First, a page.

Their survey also found claims of abuse in virtually every country with the question of who is targeted for ID checks left largely to the discretion of the police. And what happens if your card is lost or stolen? In nearly all countries with ID cards this causes immense problems with services and benefits being denied. So with all these problems and costs estimated to be up to £3 billion why the hell does the government want to carry on with this IDiocy?
Well Privacy International believes that the proposal has little to do with the government's stated objectives of reducing crime but part of a broader objective outlined in the Cabinet Office report "Privacy & Data Sharing". As Mark Littlewood from Liberty points out "Any form of ID card scheme would require a national database storing vast amounts of sensitive information on every one of us. You would have to be supremely uncynical or incredibly naïve to believe that the database will only be deployed in catching the guilty."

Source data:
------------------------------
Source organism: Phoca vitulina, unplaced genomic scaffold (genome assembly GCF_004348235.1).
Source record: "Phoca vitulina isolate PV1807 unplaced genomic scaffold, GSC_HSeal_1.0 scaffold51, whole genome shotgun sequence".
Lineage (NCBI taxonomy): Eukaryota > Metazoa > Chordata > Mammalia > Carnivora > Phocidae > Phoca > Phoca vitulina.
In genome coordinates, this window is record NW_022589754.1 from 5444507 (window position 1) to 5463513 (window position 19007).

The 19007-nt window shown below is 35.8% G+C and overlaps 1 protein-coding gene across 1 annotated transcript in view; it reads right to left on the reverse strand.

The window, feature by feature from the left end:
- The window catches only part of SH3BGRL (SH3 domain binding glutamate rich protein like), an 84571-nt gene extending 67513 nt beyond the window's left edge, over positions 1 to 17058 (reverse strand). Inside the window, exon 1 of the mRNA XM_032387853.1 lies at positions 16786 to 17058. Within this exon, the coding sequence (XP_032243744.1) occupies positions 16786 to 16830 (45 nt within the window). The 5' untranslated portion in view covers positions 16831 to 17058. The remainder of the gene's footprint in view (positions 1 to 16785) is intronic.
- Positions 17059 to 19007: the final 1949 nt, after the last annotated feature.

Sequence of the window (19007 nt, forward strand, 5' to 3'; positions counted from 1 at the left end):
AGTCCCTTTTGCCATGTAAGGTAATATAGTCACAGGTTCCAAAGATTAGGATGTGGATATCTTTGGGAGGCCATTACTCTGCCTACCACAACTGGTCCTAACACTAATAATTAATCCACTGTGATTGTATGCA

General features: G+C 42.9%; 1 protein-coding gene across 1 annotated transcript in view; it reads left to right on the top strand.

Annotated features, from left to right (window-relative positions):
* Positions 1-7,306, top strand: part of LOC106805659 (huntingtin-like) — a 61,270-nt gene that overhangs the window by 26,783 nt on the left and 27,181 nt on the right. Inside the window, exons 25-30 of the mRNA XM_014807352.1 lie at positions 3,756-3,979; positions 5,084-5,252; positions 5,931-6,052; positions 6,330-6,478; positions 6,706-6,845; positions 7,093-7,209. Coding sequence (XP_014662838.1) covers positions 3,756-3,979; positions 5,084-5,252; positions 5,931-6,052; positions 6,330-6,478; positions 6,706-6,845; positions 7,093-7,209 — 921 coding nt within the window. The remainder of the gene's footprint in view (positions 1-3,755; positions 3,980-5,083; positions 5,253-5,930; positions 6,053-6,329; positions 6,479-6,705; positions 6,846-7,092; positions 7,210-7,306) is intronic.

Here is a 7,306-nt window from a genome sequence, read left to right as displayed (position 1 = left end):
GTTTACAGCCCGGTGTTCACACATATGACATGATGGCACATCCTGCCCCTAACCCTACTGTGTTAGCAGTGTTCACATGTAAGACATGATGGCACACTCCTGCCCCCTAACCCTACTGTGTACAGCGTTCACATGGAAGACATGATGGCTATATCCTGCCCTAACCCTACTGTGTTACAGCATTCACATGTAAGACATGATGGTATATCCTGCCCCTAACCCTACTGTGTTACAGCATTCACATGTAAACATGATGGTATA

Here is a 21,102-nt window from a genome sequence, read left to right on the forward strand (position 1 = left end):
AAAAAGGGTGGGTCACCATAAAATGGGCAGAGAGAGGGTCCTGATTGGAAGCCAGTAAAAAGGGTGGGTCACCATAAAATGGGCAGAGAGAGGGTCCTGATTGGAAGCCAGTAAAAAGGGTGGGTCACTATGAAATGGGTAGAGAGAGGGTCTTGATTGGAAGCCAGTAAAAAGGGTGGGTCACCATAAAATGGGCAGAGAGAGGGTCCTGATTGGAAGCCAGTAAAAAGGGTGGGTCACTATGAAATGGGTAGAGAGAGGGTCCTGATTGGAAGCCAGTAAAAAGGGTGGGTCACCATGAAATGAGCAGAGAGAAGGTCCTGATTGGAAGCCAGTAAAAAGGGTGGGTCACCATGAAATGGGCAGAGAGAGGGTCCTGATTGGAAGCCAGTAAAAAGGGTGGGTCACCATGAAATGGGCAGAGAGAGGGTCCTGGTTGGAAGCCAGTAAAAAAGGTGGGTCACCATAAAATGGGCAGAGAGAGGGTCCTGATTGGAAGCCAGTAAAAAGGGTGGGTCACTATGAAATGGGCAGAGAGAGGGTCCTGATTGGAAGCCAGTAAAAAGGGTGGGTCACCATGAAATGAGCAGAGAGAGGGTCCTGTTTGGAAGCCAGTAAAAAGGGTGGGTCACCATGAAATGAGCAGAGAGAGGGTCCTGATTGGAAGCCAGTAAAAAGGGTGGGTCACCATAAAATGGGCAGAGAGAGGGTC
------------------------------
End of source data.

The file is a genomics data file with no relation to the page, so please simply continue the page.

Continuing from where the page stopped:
* For more on why ID cards are such a great idea see www.privacyinternational.org
* A report by the NACRO has found that CCTV only has a limited effect in cutting crime, and that other measures such as better street lighting, could be up to four times more effective. A Home Office evaluation of 24 CCTV schemes across the country showed that in four cases crime rates had risen significantly and in seven there was no effect at all.